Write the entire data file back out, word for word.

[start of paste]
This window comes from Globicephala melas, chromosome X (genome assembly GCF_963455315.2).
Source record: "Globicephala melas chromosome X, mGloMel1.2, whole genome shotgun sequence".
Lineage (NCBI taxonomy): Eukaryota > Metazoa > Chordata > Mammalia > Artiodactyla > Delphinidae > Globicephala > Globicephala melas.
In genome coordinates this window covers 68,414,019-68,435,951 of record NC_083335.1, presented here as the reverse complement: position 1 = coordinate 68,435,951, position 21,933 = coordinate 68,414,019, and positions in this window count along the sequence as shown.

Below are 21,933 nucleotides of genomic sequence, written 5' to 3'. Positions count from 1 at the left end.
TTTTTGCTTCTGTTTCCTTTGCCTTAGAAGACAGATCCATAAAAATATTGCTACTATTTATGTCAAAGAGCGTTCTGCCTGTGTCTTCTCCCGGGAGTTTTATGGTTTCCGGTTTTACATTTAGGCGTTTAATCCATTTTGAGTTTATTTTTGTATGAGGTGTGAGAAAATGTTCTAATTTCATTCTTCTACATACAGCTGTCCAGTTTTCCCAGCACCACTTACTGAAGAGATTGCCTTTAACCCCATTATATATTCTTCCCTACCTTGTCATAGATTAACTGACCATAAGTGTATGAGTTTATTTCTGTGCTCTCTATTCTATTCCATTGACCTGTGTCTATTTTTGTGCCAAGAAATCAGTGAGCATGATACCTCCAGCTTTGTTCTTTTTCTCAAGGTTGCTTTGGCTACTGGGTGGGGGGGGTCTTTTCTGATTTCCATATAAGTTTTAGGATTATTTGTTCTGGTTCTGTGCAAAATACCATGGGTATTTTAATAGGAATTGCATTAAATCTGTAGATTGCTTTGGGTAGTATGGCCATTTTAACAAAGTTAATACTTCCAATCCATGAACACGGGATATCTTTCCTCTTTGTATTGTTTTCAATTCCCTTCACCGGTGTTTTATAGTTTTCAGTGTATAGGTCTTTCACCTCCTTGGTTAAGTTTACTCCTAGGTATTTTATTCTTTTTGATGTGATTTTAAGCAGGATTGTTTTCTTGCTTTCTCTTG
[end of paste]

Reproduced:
This window comes from Globicephala melas, chromosome X (genome assembly GCF_963455315.2).
Source record: "Globicephala melas chromosome X, mGloMel1.2, whole genome shotgun sequence".
Lineage (NCBI taxonomy): Eukaryota > Metazoa > Chordata > Mammalia > Artiodactyla > Delphinidae > Globicephala > Globicephala melas.
In genome coordinates this window covers 68,414,019-68,435,951 of record NC_083335.1, presented here as the reverse complement: position 1 = coordinate 68,435,951, position 21,933 = coordinate 68,414,019, and positions in this window count along the sequence as shown.

Below are 21,933 nucleotides of genomic sequence, written 5' to 3'. Positions count from 1 at the left end.
TTTTTGCTTCTGTTTCCTTTGCCTTAGAAGACAGATCCATAAAAATATTGCTACTATTTATGTCAAAGAGCGTTCTGCCTGTGTCTTCTCCCGGGAGTTTTATGGTTTCCGGTTTTACATTTAGGCGTTTAATCCATTTTGAGTTTATTTTTGTATGAGGTGTGAGAAAATGTTCTAATTTCATTCTTCTACATACAGCTGTCCAGTTTTCCCAGCACCACTTACTGAAGAGATTGCCTTTAACCCCATTATATATTCTTCCCTACCTTGTCATAGATTAACTGACCATAAGTGTATGAGTTTATTTCTGTGCTCTCTATTCTATTCCATTGACCTGTGTCTATTTTTGTGCCAAGAAATCAGTGAGCATGATACCTCCAGCTTTGTTCTTTTTCTCAAGGTTGCTTTGGCTACTGGGTGGGGGGGGTCTTTTCTGATTTCCATATAAGTTTTAGGATTATTTGTTCTGGTTCTGTGCAAAATACCATGGGTATTTTAATAGGAATTGCATTAAATCTGTAGATTGCTTTGGGTAGTATGGCCATTTTAACAAAGTTAATACTTCCAATCCATGAACACGGGATATCTTTCCTCTTTGTATTGTTTTCAATTCCCTTCACCGGTGTTTTATAGTTTTCAGTGTATAGGTCTTTCACCTCCTTGGTTAAGTTTACTCCTAGGTATTTTATTCTTTTTGATGTGATTTTAAGCAGGATTGTTTTCTTGCTTTCTCTTG